the blood sugar level and extra fluids through a vein (IV) to replace the lost
The best way to prevent a hyperosmolar state is to treat high blood sugar levels early and drink enough liquids.
June 29, 2011
E. Gregory Thompson, MD - Internal Medicine & Jennifer Hone, MD - Endocrinology, Diabetes and Metabolism
Hyperthyroidism means that your body has too much thyroid hormone, which controls how your body uses energy. Too much thyroid hormone can make you lose weight quickly, have a fast heartbeat, sweat a lot, or feel nervous and moody. If it isn't treated, it can cause serious problems.
E. Gregory Thompson, MD - Internal Medicine & David C.W. Lau, MD, PhD, FRCPC - Endocrinology
Hypertrophic cardiomyopathy is a genetic disease in which the heart
muscle grows abnormally, making the heart muscle thicken. The thickened heart
muscle can interfere with the heart's electrical system, which increases the
risk for life-threatening abnormal heartbeats (arrhythmias) and, rarely, sudden
Symptoms, such as shortness of breath and chest pain, may occur at
any time of life. But some people never have symptoms, even though the
condition may have been present for some time. In some cases, the thickened
heart muscle is unable to relax between heartbeats, and the heart muscle itself
does not get enough blood or oxygen, which causes chest pain. In rare cases,
the thickened heart muscle becomes unable to pump enough blood to meet the
body's needs, resulting in heart failure.
July 23, 2012
Rakesh K. Pai, MD, FACC - Cardiology, Electrophysiology & Robert A. Kloner, MD, PhD - Cardiology & George Philippides, MD - Cardiology
Hyperventilation is breathing that is deeper and more rapid than
normal, which causes the amount of carbon dioxide (CO2) in the blood to drop
too low. This may result in lightheadedness, a rapid heartbeat, shortness of
breath, numbness or tingling in the hands or feet, anxiety, fainting, and sore
Some causes of hyperventilation include extreme anxiety, asthma,
emphysema, head injury, fever, exposure to altitude above
6000 ft (2000 m), and some
In many cases, hyperventilation can be controlled with home
treatment, such as focusing on proper breathing techniques.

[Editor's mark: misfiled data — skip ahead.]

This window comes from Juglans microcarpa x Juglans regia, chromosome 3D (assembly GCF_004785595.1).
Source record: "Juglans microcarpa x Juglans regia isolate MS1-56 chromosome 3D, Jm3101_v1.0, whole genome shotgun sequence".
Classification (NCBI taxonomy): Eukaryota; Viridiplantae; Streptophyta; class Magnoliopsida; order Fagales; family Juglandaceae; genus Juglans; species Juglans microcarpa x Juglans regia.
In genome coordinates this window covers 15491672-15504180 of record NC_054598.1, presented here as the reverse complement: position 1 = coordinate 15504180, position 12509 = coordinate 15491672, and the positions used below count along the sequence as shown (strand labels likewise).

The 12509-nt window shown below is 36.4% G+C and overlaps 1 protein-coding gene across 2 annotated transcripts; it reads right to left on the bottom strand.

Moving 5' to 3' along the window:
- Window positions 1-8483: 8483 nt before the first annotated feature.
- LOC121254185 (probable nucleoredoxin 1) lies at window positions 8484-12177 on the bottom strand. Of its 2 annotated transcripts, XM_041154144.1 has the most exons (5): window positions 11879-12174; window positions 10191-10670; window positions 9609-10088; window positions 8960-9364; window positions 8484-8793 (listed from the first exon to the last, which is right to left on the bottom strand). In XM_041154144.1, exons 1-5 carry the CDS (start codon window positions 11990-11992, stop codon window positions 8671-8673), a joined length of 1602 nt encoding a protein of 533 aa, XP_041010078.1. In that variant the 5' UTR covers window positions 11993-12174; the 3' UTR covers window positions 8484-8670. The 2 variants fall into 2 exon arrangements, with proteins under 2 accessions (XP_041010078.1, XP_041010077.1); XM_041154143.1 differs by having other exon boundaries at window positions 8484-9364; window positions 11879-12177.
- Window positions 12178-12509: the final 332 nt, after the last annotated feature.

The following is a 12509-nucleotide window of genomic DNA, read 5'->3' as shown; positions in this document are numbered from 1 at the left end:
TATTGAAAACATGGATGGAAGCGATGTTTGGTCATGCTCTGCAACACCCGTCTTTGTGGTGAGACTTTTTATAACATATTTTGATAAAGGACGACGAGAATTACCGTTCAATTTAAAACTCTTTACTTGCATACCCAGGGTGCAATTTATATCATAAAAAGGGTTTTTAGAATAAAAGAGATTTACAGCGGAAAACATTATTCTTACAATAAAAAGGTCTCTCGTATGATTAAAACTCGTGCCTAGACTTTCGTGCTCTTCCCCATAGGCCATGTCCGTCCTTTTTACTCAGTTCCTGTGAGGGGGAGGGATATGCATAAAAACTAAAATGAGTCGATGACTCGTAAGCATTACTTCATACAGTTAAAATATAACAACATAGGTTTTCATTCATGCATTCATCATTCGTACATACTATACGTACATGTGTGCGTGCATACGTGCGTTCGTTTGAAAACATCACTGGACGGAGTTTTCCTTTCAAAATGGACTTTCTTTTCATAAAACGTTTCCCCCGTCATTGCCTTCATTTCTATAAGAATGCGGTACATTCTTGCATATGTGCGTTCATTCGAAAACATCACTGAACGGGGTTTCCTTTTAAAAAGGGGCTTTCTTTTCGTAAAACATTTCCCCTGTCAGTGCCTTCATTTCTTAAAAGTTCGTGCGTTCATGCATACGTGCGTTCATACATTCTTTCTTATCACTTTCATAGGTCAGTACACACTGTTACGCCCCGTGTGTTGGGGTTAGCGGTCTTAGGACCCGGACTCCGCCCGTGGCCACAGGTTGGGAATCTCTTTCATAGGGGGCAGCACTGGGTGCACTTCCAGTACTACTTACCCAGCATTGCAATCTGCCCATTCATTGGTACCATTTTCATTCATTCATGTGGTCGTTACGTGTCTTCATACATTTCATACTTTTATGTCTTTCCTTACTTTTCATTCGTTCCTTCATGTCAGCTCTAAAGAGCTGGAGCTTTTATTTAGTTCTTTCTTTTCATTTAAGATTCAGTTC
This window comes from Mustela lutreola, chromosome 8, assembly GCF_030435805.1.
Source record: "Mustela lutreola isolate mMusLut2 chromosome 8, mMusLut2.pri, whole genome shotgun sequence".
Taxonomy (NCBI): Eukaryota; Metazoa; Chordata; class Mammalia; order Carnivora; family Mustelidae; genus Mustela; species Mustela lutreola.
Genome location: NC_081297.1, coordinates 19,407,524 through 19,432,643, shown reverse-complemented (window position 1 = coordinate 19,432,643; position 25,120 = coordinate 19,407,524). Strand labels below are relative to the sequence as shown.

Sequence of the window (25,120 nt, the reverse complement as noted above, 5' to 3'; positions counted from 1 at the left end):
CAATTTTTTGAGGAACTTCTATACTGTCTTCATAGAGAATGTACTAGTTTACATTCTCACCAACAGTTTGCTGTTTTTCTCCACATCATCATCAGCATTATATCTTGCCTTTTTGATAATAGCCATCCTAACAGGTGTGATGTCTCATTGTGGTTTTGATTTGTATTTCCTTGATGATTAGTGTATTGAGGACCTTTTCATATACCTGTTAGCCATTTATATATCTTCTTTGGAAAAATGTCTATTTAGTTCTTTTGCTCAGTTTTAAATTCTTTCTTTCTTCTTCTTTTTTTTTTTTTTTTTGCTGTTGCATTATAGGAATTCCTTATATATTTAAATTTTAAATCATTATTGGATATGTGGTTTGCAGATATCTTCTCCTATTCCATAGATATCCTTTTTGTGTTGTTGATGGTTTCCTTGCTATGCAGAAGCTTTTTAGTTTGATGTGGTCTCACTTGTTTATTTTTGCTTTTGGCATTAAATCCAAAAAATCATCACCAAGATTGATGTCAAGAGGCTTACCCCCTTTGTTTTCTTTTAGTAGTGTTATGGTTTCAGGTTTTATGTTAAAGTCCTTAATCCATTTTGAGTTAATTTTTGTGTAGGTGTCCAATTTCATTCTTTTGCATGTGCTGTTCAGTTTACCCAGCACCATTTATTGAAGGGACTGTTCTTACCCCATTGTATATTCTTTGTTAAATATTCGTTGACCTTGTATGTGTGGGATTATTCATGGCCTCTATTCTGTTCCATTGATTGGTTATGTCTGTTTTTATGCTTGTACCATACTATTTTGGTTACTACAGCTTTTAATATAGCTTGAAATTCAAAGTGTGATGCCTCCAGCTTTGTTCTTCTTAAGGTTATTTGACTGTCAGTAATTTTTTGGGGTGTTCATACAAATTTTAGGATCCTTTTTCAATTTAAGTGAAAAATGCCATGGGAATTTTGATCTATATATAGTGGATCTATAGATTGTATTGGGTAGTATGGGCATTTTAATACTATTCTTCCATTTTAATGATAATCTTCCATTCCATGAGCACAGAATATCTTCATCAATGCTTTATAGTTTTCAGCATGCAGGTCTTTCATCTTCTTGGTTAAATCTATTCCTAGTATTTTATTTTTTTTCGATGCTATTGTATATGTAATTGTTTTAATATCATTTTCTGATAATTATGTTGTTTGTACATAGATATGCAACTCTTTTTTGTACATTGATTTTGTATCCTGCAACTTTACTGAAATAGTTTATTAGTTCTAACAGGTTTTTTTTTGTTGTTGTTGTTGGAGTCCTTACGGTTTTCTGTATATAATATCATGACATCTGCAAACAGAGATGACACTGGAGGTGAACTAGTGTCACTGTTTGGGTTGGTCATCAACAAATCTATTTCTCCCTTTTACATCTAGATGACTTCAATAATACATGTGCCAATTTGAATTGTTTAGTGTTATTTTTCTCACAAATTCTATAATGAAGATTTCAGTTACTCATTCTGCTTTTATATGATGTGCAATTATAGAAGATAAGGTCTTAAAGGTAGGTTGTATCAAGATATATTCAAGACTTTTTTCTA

August 29, 2012
William H. Blahd, Jr., MD, FACEP - Emergency Medicine & David Messenger, MD
Hypoglycemia is a low level of blood sugar. A person may
tremble, feel nervous or jittery, break out in a cold sweat, have a headache,
or feel sick to his or her stomach.
Blood sugar levels are measured in mg/dL. A fasting blood sugar
level of 70 to 99 mg/dL is normal, 50 to 70 mg/dL is mildly low, and less than
50 mg/dL is very low.
If blood sugar, also called glucose,
continues to fall, a person may experience mood changes, such as irritability,
anxiety, restlessness, anger, or confusion. And he or she may have symptoms
such as weakness, blurred vision, dizziness, fatigue, and poor coordination.
Hypoglycemia may also result from taking certain medicines or drinking alcohol. It can also be caused by certain health problems, such as not processing
carbohydrates properly or having an enzyme deficiency. Sometimes the cause is
Treatment for a sudden (acute) episode of hypoglycemia
involves eating or drinking some form of sugar to restore blood sugar to a
normal level. Episodes of hypoglycemia caused by a long-term (chronic) health
condition are treated the same way. But to prevent future episodes of
hypoglycemia, treatment or cure of the long-term condition is needed.
March 16, 2011
Hypoglycemia (or hypoglycemic) unawareness is the inability to
recognize early symptoms of low blood sugar until they become severe. Once
symptoms reach this stage, urgent treatment is needed to prevent further
progression and life-threatening health problems, such as a seizure or
Severe symptoms of low blood sugar include confusion, slurred
speech, unsteadiness when standing or walking, muscle twitching, and
personality changes. People with diabetes who tightly control their blood sugar
levels are more likely to have episodes of low blood sugar. Frequent and severe
low blood sugar episodes are likely to evolve into hypoglycemia unawareness.
Once a person has had one hypoglycemia unawareness episode, more are likely to
September 20, 2012
Hypoplastic left heart syndrome is a heart defect that is present
at birth (congenital) in which the left side of the heart and aorta are very
small or underdeveloped. The small left ventricle makes the right ventricle responsible for pumping blood to the
lungs and body.
Over time, too little blood may be pumped to the body, leading to
heart failure. Without a series of major heart operations, this defect almost always
October 11, 2011
John Pope, MD - Pediatrics & Larry A. Latson, MD - Pediatric Cardiology
Hypothyroidism happens when your thyroid gland doesn't make enough thyroid hormone. Thyroid hormone controls the way your body uses energy. A low thyroid level can make you feel tired and weak.
Medicine can correct your thyroid level. Most people need to keep taking the thyroid medicine throughout their lives.
September 27, 2012
Kathleen Romito, MD - Family Medicine & Matthew I. Kim, MD - Endocrinology